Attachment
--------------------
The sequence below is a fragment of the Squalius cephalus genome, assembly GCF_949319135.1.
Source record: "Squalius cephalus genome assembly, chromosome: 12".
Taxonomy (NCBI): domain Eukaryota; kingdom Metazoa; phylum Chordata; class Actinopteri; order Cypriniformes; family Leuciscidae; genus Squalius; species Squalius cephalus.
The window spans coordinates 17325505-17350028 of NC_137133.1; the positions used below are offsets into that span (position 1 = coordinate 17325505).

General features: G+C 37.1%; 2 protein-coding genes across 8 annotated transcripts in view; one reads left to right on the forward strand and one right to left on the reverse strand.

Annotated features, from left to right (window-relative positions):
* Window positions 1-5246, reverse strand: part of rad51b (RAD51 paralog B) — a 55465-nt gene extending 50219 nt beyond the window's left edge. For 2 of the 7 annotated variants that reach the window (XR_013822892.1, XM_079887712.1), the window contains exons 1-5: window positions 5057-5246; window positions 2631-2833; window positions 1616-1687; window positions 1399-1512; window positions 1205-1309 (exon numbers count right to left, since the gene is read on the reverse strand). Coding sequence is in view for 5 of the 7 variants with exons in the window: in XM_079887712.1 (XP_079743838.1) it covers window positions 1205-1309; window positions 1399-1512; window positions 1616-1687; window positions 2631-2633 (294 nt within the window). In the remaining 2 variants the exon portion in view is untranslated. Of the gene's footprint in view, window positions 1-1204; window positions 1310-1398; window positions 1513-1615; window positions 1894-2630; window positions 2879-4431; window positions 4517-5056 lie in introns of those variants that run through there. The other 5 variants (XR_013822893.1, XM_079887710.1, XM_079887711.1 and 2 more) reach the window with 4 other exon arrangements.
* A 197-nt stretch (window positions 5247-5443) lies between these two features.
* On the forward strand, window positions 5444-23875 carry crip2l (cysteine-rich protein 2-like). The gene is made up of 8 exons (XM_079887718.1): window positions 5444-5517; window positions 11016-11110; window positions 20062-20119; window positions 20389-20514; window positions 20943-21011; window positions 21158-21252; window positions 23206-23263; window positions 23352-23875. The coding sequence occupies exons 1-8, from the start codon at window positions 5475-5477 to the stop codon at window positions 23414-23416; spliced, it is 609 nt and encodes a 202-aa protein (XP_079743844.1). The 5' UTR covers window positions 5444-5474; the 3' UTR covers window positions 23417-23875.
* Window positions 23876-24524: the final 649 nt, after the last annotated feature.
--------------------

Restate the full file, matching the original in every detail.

The sequence below is a fragment of the Squalius cephalus genome, assembly GCF_949319135.1.
Source record: "Squalius cephalus genome assembly, chromosome: 12".
Taxonomy (NCBI): domain Eukaryota; kingdom Metazoa; phylum Chordata; class Actinopteri; order Cypriniformes; family Leuciscidae; genus Squalius; species Squalius cephalus.
The window spans coordinates 17325505-17350028 of NC_137133.1; the positions used below are offsets into that span (position 1 = coordinate 17325505).

General features: G+C 37.1%; 2 protein-coding genes across 8 annotated transcripts in view; one reads left to right on the forward strand and one right to left on the reverse strand.

Annotated features, from left to right (window-relative positions):
* Window positions 1-5246, reverse strand: part of rad51b (RAD51 paralog B) — a 55465-nt gene extending 50219 nt beyond the window's left edge. For 2 of the 7 annotated variants that reach the window (XR_013822892.1, XM_079887712.1), the window contains exons 1-5: window positions 5057-5246; window positions 2631-2833; window positions 1616-1687; window positions 1399-1512; window positions 1205-1309 (exon numbers count right to left, since the gene is read on the reverse strand). Coding sequence is in view for 5 of the 7 variants with exons in the window: in XM_079887712.1 (XP_079743838.1) it covers window positions 1205-1309; window positions 1399-1512; window positions 1616-1687; window positions 2631-2633 (294 nt within the window). In the remaining 2 variants the exon portion in view is untranslated. Of the gene's footprint in view, window positions 1-1204; window positions 1310-1398; window positions 1513-1615; window positions 1894-2630; window positions 2879-4431; window positions 4517-5056 lie in introns of those variants that run through there. The other 5 variants (XR_013822893.1, XM_079887710.1, XM_079887711.1 and 2 more) reach the window with 4 other exon arrangements.
* A 197-nt stretch (window positions 5247-5443) lies between these two features.
* On the forward strand, window positions 5444-23875 carry crip2l (cysteine-rich protein 2-like). The gene is made up of 8 exons (XM_079887718.1): window positions 5444-5517; window positions 11016-11110; window positions 20062-20119; window positions 20389-20514; window positions 20943-21011; window positions 21158-21252; window positions 23206-23263; window positions 23352-23875. The coding sequence occupies exons 1-8, from the start codon at window positions 5475-5477 to the stop codon at window positions 23414-23416; spliced, it is 609 nt and encodes a 202-aa protein (XP_079743844.1). The 5' UTR covers window positions 5444-5474; the 3' UTR covers window positions 23417-23875.
* Window positions 23876-24524: the final 649 nt, after the last annotated feature.